From Gouverneur Morris
My dear SirParis 14 Feby 1793
I have receivd yours of the twentieth of October which was very long on its Way. You will find that Events have blackened more and more in this Country. Her present Prospects are dreadful. It is not so much perhaps the external Force, great as that may be, for there are always Means of Defence in so vast a Nation. The exhausted State of Resources might also be borne with, if not remedied. But the Disorganized State of the Government appears to be irremediable. The Venality is such that if there be no Traitors it is because The Enemy has not Common Sense. Without the Aid of Venality there are not a few who from mistaken Zeal and from Ignorance contribute to the Success of those Powers who are leagued against France. Many also under the Garb of Patriotism conceal their Attachment to the former Government[.] in Short the Fabrick of the present System is erected on a quagmire. The new Constitution has not yet made it’s Appearance but it is easy to conjecture what it will not be. In the mean Time I learn that the Ministers of War and Marine declare it impossible for them to go on. How all this will end God only knows but I fear it will end badly.1
I will not speak of my own Situation. You will judge that it is far from pleasant. I could be popular but that would be wrong. The different Parties pass away like the Shadows in a Magic Lanthorn, & to be well with any one of them would in a short Period become Cause of unquencheable Hatred with the others. Happy Happy America governd by Reason, by Law, by the Man whom she loves, whom she almost adores. It is the Pride of my Life to consider that Man as my Friend and I hope long to be honor’d with that Title. God bless you my dear Sir and keep and preserve you. Your cool and steady Temper is now of infinite Consequence to our Country. As soon as I can see the Way open to any Thing decisive I shall inform you of it. At present I weary myself with unavailing Reflection Meditation and Conjecture. A Partition seems the most probable Event at present—Adieu. I am truly yours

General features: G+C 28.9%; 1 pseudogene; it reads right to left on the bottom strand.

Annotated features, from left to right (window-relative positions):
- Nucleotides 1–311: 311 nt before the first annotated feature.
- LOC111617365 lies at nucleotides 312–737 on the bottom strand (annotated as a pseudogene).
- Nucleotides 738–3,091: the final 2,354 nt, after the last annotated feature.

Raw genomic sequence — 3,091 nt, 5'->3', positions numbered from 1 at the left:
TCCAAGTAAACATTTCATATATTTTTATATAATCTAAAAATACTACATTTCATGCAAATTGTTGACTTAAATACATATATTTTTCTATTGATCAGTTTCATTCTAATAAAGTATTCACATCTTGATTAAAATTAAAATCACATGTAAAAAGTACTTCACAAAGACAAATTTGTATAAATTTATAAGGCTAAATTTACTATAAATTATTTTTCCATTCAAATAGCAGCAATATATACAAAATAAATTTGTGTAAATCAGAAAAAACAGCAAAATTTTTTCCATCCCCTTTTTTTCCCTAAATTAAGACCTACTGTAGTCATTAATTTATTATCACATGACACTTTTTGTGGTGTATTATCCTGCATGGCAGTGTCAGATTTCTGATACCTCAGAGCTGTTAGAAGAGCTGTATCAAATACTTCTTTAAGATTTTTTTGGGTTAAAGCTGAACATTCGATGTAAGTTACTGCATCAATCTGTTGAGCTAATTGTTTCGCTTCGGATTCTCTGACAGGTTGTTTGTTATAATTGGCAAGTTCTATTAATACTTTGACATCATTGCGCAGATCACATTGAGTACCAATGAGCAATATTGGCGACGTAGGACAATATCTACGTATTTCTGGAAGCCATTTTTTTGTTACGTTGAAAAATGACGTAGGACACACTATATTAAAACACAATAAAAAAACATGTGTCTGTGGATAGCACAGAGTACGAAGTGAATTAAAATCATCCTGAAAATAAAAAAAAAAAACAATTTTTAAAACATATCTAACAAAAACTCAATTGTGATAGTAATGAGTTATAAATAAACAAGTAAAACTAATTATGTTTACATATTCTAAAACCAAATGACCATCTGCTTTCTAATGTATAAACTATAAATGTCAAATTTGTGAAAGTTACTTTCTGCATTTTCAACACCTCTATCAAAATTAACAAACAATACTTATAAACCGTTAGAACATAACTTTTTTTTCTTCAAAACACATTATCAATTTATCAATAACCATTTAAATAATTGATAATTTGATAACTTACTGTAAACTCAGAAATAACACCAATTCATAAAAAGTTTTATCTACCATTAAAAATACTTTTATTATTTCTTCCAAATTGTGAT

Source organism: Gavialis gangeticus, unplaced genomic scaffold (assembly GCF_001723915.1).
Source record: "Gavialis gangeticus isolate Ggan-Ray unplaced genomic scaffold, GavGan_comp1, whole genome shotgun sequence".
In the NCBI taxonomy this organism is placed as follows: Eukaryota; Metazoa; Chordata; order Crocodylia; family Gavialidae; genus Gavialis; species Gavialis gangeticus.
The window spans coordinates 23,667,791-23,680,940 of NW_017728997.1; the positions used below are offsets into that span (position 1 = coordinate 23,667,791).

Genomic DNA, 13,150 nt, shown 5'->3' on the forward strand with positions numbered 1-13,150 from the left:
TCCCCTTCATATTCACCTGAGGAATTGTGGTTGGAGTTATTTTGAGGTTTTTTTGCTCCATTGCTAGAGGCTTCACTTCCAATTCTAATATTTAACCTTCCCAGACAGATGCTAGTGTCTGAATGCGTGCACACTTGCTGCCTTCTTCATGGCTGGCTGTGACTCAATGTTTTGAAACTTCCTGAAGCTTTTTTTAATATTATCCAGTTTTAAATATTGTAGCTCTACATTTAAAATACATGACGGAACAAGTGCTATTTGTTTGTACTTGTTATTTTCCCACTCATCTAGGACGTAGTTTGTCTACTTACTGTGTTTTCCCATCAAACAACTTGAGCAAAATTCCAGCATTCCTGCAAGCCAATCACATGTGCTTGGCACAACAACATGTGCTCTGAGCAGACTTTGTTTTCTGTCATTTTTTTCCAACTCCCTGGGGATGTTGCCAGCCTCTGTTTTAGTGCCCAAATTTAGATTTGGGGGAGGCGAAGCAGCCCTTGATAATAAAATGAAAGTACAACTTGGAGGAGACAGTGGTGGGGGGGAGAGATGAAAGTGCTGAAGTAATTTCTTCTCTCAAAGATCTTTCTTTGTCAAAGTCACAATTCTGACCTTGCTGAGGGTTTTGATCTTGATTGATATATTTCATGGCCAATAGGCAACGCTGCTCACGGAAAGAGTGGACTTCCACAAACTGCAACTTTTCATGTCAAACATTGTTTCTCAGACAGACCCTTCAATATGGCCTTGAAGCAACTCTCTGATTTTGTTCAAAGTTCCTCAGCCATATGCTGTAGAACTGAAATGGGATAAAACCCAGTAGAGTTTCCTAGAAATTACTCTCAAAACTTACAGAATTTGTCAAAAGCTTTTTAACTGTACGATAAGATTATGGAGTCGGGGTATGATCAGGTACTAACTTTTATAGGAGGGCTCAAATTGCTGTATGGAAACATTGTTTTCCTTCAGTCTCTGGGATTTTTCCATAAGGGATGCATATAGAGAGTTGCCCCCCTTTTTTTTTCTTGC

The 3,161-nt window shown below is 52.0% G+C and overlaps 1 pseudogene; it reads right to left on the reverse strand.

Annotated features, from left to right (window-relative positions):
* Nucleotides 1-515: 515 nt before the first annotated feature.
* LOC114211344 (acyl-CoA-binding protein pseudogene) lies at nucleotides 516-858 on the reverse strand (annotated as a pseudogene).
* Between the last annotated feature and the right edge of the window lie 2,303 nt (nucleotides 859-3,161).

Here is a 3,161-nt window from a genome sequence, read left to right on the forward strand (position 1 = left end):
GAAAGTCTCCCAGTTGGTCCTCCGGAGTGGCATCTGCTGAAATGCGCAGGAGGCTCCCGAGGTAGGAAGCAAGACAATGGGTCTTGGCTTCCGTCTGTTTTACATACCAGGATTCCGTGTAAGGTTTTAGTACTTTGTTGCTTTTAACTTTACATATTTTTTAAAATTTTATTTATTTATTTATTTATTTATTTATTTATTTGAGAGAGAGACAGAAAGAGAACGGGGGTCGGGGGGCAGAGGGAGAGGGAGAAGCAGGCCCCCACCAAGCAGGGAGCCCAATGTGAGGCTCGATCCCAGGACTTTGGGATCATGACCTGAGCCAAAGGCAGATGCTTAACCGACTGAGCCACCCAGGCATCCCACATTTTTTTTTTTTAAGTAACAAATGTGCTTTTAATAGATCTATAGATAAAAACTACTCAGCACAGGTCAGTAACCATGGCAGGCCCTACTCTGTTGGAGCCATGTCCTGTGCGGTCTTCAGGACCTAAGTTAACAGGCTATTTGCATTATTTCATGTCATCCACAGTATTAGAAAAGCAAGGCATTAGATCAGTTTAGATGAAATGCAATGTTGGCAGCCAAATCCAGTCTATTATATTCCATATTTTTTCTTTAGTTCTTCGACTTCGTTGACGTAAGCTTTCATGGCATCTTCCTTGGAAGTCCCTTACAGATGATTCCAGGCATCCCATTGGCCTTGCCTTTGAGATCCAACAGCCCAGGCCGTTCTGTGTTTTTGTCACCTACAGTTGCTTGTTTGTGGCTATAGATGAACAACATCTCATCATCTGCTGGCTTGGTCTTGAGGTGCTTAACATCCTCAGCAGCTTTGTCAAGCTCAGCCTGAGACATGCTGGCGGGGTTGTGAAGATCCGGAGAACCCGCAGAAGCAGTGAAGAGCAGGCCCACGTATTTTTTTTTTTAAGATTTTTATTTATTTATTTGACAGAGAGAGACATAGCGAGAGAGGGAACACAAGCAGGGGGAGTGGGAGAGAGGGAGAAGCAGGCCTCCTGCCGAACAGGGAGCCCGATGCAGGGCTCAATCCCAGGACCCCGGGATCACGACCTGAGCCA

ALS, DLC:GW; LB, DLC: Gouverneur Morris Papers.
1. For the election of the National Convention in September 1792 and the subsequent abolition of the monarchy, see Morris to GW, 23 Oct. 1792, and source note. Although the National Convention had selected a committee on 11 Oct. 1792 to write a constitution for the new republic, the Convention rejected the committee’s final report of 15 Feb. 1793. The Convention later adopted a revised version of the proposed constitution but never fully implemented its provisions. France, already at war with Austria and Prussia, had declared war on Great Britain and the Netherlands on 1 Feb. and would do the same against Spain on 7 Mar. 1793. Pierre Riel de Beurnonville (1752–1821), who had replaced Jean-Nicholas Pache as the minister of war on 4 Feb. 1793, remained in this position only until 11 Mar. 1793. Gaspard-Louis Monge served as minister of the navy from 12 Aug. 1792 until 13 April 1793.